Service-Now Fall Release 2010 now oversees VMware Windows and Linux VM instance provisioning while extending IT management capabilities of the subscription-based service management platform.
A new VMware process pack for Service-Now extends IT managers' reach into the virtual data center without adding significant installation and configuration burdens for IT staff.
The fall 2010 release of the SAAS (software-as-a-service) IT management platform also includes refinements such as IT cost management tools for show back and charge back, software development lifecycle management and a basic sales force automation tool.
Service-Now, with its fall 2010 release, continues to beef up the company's hosted enterprise IT service management tool set. For several years, Service-Now has been taking on incumbent on-premise management products from HP, CA, BMC and IBM. The premise has been compelling-offload the care and configuration of management tools that are often a contributor to IT headaches and let Service-Now worry about the infrastructure. Service-Now also has touted its frequently updated ITIL (Information Technology Infrastructure Library) street cred and service desk tools, rightly showing that it can be significantly easier to let dedicated experts keep track of changes in the best practices world. And with the fall 2010 release, the product is catching up to the promise.
To get my initial Service-Now fall 2010 instance up and running, I got an account from the company and downloaded a small (55MB) Java application and made a few changes to a configuration file to tell the Service-Now server which instance and user credentials to invoke. As is typical with an IT management tool, I configured a discovery process-supplying various credentials for IT assets including the Windows- and Linux-based systems in my environment along with the SNMP-enabled network infrastructure. Service-Now uses an agentless discovery process to enumerate systems.
For IT shops that already have a Service-Now subscription, which is $100 per user, per month for each process user, adopting the new VMware process pack, sales force automation and software development lifecycle features will require very little additional training. The features are plug-ins, which must be activated in a simple procedure by your Service-Now administrator. To be clear, users who only view data in reports, for example, are not charged for using Service-Now.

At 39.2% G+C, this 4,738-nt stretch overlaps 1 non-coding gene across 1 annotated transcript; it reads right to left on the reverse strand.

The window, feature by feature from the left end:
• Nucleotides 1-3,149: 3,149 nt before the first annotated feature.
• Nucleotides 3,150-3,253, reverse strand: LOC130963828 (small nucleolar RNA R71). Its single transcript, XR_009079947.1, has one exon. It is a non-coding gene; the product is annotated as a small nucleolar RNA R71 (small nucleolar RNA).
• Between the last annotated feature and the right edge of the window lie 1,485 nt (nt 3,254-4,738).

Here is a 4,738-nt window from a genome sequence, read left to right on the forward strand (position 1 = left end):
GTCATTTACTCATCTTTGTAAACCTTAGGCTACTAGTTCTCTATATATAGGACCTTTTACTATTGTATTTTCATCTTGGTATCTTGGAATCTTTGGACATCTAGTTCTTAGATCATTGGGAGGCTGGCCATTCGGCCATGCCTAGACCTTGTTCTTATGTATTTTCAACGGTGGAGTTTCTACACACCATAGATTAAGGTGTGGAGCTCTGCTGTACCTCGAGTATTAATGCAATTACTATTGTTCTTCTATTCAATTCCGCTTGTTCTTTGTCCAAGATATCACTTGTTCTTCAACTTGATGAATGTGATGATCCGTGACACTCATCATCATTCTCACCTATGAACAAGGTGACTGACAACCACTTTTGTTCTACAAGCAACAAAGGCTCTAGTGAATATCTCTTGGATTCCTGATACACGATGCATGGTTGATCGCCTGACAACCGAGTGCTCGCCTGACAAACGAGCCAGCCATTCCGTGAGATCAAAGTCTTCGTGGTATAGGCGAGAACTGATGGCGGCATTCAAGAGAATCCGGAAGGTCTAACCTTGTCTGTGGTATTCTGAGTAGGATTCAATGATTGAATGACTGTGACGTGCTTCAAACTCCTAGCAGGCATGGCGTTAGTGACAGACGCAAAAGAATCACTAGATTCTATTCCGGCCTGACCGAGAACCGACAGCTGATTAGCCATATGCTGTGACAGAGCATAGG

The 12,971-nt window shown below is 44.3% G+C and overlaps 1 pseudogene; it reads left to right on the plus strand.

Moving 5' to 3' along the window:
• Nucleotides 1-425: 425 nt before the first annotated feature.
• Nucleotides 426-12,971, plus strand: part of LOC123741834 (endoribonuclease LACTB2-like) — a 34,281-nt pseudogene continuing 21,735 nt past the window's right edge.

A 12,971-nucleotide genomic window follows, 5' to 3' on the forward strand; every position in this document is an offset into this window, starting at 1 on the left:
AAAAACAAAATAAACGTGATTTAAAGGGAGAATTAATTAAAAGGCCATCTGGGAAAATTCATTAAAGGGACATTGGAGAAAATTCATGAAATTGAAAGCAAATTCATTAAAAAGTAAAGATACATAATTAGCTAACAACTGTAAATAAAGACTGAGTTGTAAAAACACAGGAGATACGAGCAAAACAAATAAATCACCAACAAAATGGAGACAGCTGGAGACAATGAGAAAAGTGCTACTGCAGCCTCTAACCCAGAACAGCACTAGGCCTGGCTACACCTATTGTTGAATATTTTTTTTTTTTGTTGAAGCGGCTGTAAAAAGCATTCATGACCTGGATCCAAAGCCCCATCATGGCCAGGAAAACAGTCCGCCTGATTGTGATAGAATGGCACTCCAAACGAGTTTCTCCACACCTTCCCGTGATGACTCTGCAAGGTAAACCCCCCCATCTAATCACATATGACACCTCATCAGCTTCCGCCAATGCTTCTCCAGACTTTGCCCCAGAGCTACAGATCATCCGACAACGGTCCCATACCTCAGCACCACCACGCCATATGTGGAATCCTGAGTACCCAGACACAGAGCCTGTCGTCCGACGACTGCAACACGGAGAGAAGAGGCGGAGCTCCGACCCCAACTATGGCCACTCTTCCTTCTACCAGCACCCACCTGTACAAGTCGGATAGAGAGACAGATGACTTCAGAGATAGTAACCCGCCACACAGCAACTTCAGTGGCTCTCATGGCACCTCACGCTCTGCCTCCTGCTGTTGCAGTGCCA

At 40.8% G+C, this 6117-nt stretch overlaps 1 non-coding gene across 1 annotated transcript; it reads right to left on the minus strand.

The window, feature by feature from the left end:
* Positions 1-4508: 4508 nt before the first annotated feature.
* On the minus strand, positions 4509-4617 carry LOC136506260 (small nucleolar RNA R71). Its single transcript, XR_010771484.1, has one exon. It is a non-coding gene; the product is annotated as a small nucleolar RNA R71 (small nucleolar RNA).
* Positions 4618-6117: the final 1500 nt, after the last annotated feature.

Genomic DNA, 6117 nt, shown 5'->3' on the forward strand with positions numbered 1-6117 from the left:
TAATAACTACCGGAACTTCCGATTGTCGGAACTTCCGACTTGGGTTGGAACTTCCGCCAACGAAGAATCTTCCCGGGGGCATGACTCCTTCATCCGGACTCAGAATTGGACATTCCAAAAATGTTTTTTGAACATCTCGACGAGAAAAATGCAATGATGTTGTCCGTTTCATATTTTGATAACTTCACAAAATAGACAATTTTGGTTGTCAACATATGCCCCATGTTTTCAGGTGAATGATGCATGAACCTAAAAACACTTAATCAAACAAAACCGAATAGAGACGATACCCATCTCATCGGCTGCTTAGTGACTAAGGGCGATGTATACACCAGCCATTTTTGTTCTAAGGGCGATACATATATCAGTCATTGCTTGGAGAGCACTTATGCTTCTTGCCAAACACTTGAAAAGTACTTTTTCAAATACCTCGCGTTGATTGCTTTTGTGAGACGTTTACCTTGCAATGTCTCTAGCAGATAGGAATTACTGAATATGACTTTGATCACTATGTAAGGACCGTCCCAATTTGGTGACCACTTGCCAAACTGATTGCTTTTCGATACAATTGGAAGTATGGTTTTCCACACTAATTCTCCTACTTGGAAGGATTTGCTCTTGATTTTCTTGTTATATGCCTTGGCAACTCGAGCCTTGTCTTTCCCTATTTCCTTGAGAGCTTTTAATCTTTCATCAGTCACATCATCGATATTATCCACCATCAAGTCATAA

The VMware process pack does take a bit of configuration know-how and will require a VMware administrator to assist with the process. In my tests, the process pack worked as expected once I had all the credentials set up correctly. Using a work flow process that was provided as a template in Service-Now, I was able to create virtual machines in my VMware ESX environment. The work flow can do simple things such as power on or off a virtual machine, clone or configure a Windows or Linux system using templates in vCenter. In my tests, it became clear that while Service-Now can perform these simple configuration tasks, the heavy-duty management of virtual machines still lies in the realm of vCenter. For example, vMotion and the myriad of business continuity and load balancing capabilities of virtual data center tools are beyond the scope of Service-Now.
The new salesforce automation and software lifecycle management plug-ins are in reality neat add-ons, not full-fledged replacements for established products in these categories. This is also true of the new cost management plug-in. The sales automation tools were developed at Service-Now for its internal organization and released as a feature in this release with the ability to generate basic leader board, prospects and contract-tracking reports. The software lifecycle tool can be used to satisfy ITIL process requirements that also monitor application release management. I was given basic show-back cost information from the cost management tool. This type of cost information is one of the keys to reducing virtual machine sprawl and is a promising development for the year to come.
Cameron Sturdevant is the executive editor of Enterprise Networking Planet. Prior to ENP, Cameron was technical analyst at PCWeek Labs, starting in 1997. Cameron finished up as the eWEEK Labs Technical Director in 2012. Before his extensive labs tenure Cameron paid his IT dues working in technical support and sales engineering at a software publishing firm . Cameron also spent two years with a database development firm, integrating applications with mainframe legacy programs. Cameron's areas of expertise include virtual and physical IT infrastructure, cloud computing, enterprise networking and mobility. In addition to reviews, Cameron has covered monolithic enterprise management systems throughout their lifecycles, providing the eWEEK reader with all-important history and context. Cameron takes special care in cultivating his IT manager contacts, to ensure that his analysis is grounded in real-world concern. Follow Cameron on Twitter at csturdevant, or reach him by email at email@example.com.